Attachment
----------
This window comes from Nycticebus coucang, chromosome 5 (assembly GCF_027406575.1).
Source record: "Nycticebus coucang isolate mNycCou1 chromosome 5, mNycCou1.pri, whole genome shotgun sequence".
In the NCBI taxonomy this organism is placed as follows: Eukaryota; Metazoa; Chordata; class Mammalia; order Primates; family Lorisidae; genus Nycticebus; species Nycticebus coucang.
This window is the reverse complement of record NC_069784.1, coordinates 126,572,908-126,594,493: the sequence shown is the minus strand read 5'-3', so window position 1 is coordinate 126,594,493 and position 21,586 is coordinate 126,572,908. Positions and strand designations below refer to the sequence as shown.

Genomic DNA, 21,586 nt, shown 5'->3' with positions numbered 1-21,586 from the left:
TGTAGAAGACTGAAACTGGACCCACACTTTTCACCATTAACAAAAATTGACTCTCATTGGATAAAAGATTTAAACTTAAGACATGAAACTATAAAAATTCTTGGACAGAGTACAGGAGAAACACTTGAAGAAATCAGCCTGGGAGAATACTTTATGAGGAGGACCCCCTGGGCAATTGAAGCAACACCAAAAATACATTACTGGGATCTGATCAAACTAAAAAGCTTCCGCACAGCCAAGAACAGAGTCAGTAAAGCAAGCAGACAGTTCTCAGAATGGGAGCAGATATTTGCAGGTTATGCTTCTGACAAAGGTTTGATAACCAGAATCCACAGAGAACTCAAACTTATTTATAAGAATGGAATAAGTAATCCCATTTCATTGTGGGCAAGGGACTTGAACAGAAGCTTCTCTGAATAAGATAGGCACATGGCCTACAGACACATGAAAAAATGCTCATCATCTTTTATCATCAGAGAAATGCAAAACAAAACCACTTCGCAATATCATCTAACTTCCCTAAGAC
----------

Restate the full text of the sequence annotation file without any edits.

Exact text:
This window comes from Nycticebus coucang, chromosome 5 (assembly GCF_027406575.1).
Source record: "Nycticebus coucang isolate mNycCou1 chromosome 5, mNycCou1.pri, whole genome shotgun sequence".
In the NCBI taxonomy this organism is placed as follows: Eukaryota; Metazoa; Chordata; class Mammalia; order Primates; family Lorisidae; genus Nycticebus; species Nycticebus coucang.
This window is the reverse complement of record NC_069784.1, coordinates 126,572,908-126,594,493: the sequence shown is the minus strand read 5'-3', so window position 1 is coordinate 126,594,493 and position 21,586 is coordinate 126,572,908. Positions and strand designations below refer to the sequence as shown.

Genomic DNA, 21,586 nt, shown 5'->3' with positions numbered 1-21,586 from the left:
TGTAGAAGACTGAAACTGGACCCACACTTTTCACCATTAACAAAAATTGACTCTCATTGGATAAAAGATTTAAACTTAAGACATGAAACTATAAAAATTCTTGGACAGAGTACAGGAGAAACACTTGAAGAAATCAGCCTGGGAGAATACTTTATGAGGAGGACCCCCTGGGCAATTGAAGCAACACCAAAAATACATTACTGGGATCTGATCAAACTAAAAAGCTTCCGCACAGCCAAGAACAGAGTCAGTAAAGCAAGCAGACAGTTCTCAGAATGGGAGCAGATATTTGCAGGTTATGCTTCTGACAAAGGTTTGATAACCAGAATCCACAGAGAACTCAAACTTATTTATAAGAATGGAATAAGTAATCCCATTTCATTGTGGGCAAGGGACTTGAACAGAAGCTTCTCTGAATAAGATAGGCACATGGCCTACAGACACATGAAAAAATGCTCATCATCTTTTATCATCAGAGAAATGCAAAACAAAACCACTTCGCAATATCATCTAACTTCCCTAAGAC